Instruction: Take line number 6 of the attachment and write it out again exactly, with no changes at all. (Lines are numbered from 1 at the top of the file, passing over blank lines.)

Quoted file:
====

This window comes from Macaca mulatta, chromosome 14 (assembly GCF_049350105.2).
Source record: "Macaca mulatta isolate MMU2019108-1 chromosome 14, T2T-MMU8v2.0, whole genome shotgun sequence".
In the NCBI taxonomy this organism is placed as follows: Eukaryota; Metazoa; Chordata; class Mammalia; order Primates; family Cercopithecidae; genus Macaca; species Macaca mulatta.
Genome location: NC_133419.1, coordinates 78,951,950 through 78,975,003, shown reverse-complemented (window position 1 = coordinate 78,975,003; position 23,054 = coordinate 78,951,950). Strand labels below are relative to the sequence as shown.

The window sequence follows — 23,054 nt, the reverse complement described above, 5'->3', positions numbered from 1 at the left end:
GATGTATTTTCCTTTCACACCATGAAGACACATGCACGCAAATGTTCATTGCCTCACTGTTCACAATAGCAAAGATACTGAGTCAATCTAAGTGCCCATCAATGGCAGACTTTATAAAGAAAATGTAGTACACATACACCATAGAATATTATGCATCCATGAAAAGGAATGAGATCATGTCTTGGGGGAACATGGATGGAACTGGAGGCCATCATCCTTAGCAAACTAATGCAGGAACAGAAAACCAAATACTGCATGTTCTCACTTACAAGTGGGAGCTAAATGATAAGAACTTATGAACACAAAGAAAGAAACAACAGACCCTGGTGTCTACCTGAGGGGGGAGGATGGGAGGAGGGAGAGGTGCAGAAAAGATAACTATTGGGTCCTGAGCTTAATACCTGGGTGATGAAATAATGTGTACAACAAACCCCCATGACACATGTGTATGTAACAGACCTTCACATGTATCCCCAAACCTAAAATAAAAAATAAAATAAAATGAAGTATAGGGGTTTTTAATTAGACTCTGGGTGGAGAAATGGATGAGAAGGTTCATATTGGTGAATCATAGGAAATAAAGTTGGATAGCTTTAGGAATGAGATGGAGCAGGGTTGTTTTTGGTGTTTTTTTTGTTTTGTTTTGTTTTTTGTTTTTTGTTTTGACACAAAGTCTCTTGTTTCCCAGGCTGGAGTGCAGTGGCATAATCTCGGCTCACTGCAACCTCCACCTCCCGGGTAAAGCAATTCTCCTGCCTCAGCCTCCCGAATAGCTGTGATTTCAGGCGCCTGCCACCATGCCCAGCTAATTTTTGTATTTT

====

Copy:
GATGTATTTTCCTTTCACACCATGAAGACACATGCACGCAAATGTTCATTGCCTCACTGTTCACAATAGCAAAGATACTGAGTCAATCTAAGTGCCCATCAATGGCAGACTTTATAAAGAAAATGTAGTACACATACACCATAGAATATTATGCATCCATGAAAAGGAATGAGATCATGTCTTGGGGGAACATGGATGGAACTGGAGGCCATCATCCTTAGCAAACTAATGCAGGAACAGAAAACCAAATACTGCATGTTCTCACTTACAAGTGGGAGCTAAATGATAAGAACTTATGAACACAAAGAAAGAAACAACAGACCCTGGTGTCTACCTGAGGGGGGAGGATGGGAGGAGGGAGAGGTGCAGAAAAGATAACTATTGGGTCCTGAGCTTAATACCTGGGTGATGAAATAATGTGTACAACAAACCCCCATGACACATGTGTATGTAACAGACCTTCACATGTATCCCCAAACCTAAAATAAAAAATAAAATAAAATGAAGTATAGGGGTTTTTAATTAGACTCTGGGTGGAGAAATGGATGAGAAGGTTCATATTGGTGAATCATAGGAAATAAAGTTGGATAGCTTTAGGAATGAGATGGAGCAGGGTTGTTTTTGGTGTTTTTTTTGTTTTGTTTTGTTTTTTGTTTTTTGTTTTGACACAAAGTCTCTTGTTTCCCAGGCTGGAGTGCAGTGGCATAATCTCGGCTCACTGCAACCTCCACCTCCCGGGTAAAGCAATTCTCCTGCCTCAGCCTCCCGAATAGCTGTGATTTCAGGCGCCTGCCACCATGCCCAGCTAATTTTTGTATTTT